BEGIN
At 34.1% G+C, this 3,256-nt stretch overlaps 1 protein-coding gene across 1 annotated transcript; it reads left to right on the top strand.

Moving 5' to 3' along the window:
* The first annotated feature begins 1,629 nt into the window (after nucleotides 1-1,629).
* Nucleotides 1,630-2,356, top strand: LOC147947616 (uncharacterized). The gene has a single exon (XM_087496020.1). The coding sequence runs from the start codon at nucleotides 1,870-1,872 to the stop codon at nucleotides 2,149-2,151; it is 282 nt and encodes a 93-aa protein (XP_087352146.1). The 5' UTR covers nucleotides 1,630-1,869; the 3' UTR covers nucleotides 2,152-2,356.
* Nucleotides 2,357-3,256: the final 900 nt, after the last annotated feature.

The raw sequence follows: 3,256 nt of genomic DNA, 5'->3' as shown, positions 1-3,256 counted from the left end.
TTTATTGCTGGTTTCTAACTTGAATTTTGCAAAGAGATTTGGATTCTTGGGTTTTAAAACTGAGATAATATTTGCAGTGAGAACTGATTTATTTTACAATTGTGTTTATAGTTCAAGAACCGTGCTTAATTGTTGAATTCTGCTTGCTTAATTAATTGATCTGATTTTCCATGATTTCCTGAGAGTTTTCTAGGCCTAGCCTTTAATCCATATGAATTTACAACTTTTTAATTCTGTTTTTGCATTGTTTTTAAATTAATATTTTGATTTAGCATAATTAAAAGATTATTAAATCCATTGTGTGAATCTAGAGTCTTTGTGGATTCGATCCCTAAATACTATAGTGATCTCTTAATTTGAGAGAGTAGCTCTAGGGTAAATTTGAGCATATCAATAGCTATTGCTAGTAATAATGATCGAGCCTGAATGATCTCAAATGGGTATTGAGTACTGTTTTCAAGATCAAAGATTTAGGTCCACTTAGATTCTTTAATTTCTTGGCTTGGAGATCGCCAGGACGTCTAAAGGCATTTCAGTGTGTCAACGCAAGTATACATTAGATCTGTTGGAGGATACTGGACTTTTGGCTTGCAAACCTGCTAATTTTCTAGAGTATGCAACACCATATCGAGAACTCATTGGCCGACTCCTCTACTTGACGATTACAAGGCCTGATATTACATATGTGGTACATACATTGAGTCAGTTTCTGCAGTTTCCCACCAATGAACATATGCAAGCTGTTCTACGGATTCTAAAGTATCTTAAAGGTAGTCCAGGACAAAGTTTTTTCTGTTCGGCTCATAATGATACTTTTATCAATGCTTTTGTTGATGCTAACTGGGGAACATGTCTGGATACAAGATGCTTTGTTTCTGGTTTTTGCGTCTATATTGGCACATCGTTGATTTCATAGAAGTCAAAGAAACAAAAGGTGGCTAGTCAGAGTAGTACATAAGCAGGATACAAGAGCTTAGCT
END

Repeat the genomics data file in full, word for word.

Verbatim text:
At 34.1% G+C, this 3,256-nt stretch overlaps 1 protein-coding gene across 1 annotated transcript; it reads left to right on the top strand.

Moving 5' to 3' along the window:
* The first annotated feature begins 1,629 nt into the window (after nucleotides 1-1,629).
* Nucleotides 1,630-2,356, top strand: LOC147947616 (uncharacterized). The gene has a single exon (XM_087496020.1). The coding sequence runs from the start codon at nucleotides 1,870-1,872 to the stop codon at nucleotides 2,149-2,151; it is 282 nt and encodes a 93-aa protein (XP_087352146.1). The 5' UTR covers nucleotides 1,630-1,869; the 3' UTR covers nucleotides 2,152-2,356.
* Nucleotides 2,357-3,256: the final 900 nt, after the last annotated feature.

The raw sequence follows: 3,256 nt of genomic DNA, 5'->3' as shown, positions 1-3,256 counted from the left end.
TTTATTGCTGGTTTCTAACTTGAATTTTGCAAAGAGATTTGGATTCTTGGGTTTTAAAACTGAGATAATATTTGCAGTGAGAACTGATTTATTTTACAATTGTGTTTATAGTTCAAGAACCGTGCTTAATTGTTGAATTCTGCTTGCTTAATTAATTGATCTGATTTTCCATGATTTCCTGAGAGTTTTCTAGGCCTAGCCTTTAATCCATATGAATTTACAACTTTTTAATTCTGTTTTTGCATTGTTTTTAAATTAATATTTTGATTTAGCATAATTAAAAGATTATTAAATCCATTGTGTGAATCTAGAGTCTTTGTGGATTCGATCCCTAAATACTATAGTGATCTCTTAATTTGAGAGAGTAGCTCTAGGGTAAATTTGAGCATATCAATAGCTATTGCTAGTAATAATGATCGAGCCTGAATGATCTCAAATGGGTATTGAGTACTGTTTTCAAGATCAAAGATTTAGGTCCACTTAGATTCTTTAATTTCTTGGCTTGGAGATCGCCAGGACGTCTAAAGGCATTTCAGTGTGTCAACGCAAGTATACATTAGATCTGTTGGAGGATACTGGACTTTTGGCTTGCAAACCTGCTAATTTTCTAGAGTATGCAACACCATATCGAGAACTCATTGGCCGACTCCTCTACTTGACGATTACAAGGCCTGATATTACATATGTGGTACATACATTGAGTCAGTTTCTGCAGTTTCCCACCAATGAACATATGCAAGCTGTTCTACGGATTCTAAAGTATCTTAAAGGTAGTCCAGGACAAAGTTTTTTCTGTTCGGCTCATAATGATACTTTTATCAATGCTTTTGTTGATGCTAACTGGGGAACATGTCTGGATACAAGATGCTTTGTTTCTGGTTTTTGCGTCTATATTGGCACATCGTTGATTTCATAGAAGTCAAAGAAACAAAAGGTGGCTAGTCAGAGTAGTACATAAGCAGGATACAAGAGCTTAGCT